Yet another stop showed how the technology of today can help farmers as businessmen and women.  A young woman president of a 3,000-strong maize farmers’ union explained how they use the internet and mobile devices to control product quality and organize the marketing of their crops, which allows them to collectively compete with large industrial farms across the globe.

What makes these innovations yet more exciting is the potential for scaling them up and sharing them with other nations. New technology is only as good as our ability to get it into the hands of the millions of smallholder farmers who are the foundation for agriculture-led economic growth. Through Feed the Future, we are working to make successful technologies more and more accessible to the farmers who need them the most.

Looking back on the visit and on our tremendous successes in agriculture thus far, I can’t think of a more exciting, rewarding way to end a career with USAID.

Resources:

Photo of the Week: U.S. & India Announce Innovation, Science, and Technology Awards

 

Yesterday, USAID Administrator Dr. Rajiv Shah announced the Millennium Alliance (MA) winners in India. MA is a partnership between USAID, FICCI, and India’s Technology Development Board, Department of Science and Technology to support new innovations that strengthen early grade reading as well as increase access to clean and affordable energy, safe drinking water, quality health care, and a nutritious food supply to those most in need. Out of over 1,400 applications in the first round, nine awardees were announced on June 24 in New Delhi, India.

In this photo is one of the winners receiving the award certificate from Honorable Minister for Science and Technology and Earth Sciences Mr. S. Jaipal Reddy and USAID Administrator Dr. Rajiv Shah. Photo is from U.S. Embassy in New Delhi, India.

We the Geeks: Innovation for Global Good

This originally appeared on The White House Blog.

Geeks have had a lasting positive impact on the lives of millions of people in the developing world—from the innovations and insights that fueled the Green Revolution, to the historic scientific achievements that have marked the “Beginning of the End of AIDS.” Today, geeks are playing a central role in building technologies, making discoveries, building businesses, and engineering solutions that benefit people and communities around the world.

As President Obama and the First Lady travel to Africa next week, the White House will host a “We The Geeks” Google+ Hangout this Thursday, June 27 at 1:00 pm EST to discuss innovation for global good with some of the creative minds making it happen. These individuals are harnessing their science, engineering, and entrepreneurial skills to answer the President’s call to eradicate extreme poverty in the next two decades. The Hangout will be moderated by the Office of Science and Technology Policy’s Deputy Director for Technology and Innovation, Tom Kalil. Speakers include:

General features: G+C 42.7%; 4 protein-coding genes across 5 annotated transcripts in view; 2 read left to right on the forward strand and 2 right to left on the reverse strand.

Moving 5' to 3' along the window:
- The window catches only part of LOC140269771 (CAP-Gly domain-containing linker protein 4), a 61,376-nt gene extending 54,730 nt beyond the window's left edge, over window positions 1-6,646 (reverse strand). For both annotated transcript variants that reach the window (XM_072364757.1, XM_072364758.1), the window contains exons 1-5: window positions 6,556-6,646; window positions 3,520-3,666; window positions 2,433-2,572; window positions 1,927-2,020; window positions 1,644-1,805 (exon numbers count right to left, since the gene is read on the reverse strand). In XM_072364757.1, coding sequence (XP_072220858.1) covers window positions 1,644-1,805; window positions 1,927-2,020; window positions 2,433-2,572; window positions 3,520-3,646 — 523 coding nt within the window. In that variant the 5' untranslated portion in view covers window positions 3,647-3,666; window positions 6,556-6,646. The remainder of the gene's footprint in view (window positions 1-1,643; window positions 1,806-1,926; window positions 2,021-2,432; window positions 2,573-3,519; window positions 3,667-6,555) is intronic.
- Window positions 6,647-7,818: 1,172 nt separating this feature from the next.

• Nikhil Jaisinghani and Brian Shaad, Co-founders, Mera Gao Power (MGP);
  • Vineet Bewtra, Director of Investments, Omidyar Network;
  • Maura O’Neill, Chief Innovation Officer and Senior Counselor, U.S. Agency for International Developmentand
  • Alix Zwane, Executive Director, Evidence Action.

Hangout participants will hear from leaders within and outside government, who are working together to spur game-changing innovations in global development. USAID’s Development Innovation Ventures (DIV) program, for example, is seeding, testing, and scaling the next generation of powerful innovations in development from geeks the world over.

Read the rest of this post.

On the Front Lines in Africa

Nowhere is development such an important part of U.S. engagement as it is in Africa. In anticipation of the President’s trip next week, we thought we’d share some of our favorite FrontLines stories about our work in Africa. President Obama’s strategies on global development and Africa have laid the foundation for a new approach that focus on sustainable development and a new operational model for assistance. We look forward to the opportunities that this visit will bring.

Our Favorites include:

Food Security

Child Survival

Innovation

Women and Development

Conflict Mitigation and Prevention

  • Ethiopia: Peace Brokers: USAID-sponsored reconciliation efforts usher in historic truce accord in Ethiopia’s pastoral south.

Democracy, Human Rights, and Government

Humanitarian Assistance

Resilience

  • Niger: Niger’s Tree of Life: In the face of recurring food insecurity and acute malnutrition, USAID is promoting the cultivation of hardy, vitamin-packed moringa as one way to build resilience in communities in the drought-prone Sahel.

Follow @USAID and @rajshah on Twitter for updates on the trip and to learn more about our work in Africa. Join the conversation using #USAIDAfrica.

Water: A Unifying Issue: USAID’s New Global Water Strategy

Chris Holmes serves as USAID’s Global Water Coordinator.

In late May, when USAID launched its first global water strategy, Administrator Shah, Democrats and Republicans alike agreed on the message: solving the water and sanitation crises is critical. The goal of the USAID Water and Development Strategy is to save lives and improve development in a world where practically 800 million people are without adequate water and 2.5 billion people are without access to adequate sanitation. To achieve its goal, the strategy sets out two overarching strategic objectives: improve global health and strengthen global food security through USAID-supported water programs.

Partnering with faith-based and community organizations—as well as other stakeholders – is critical to meeting these objectives. It is through partnerships that we combine the resources, expertise and wisdom necessary to meet the needs of literally billions of people.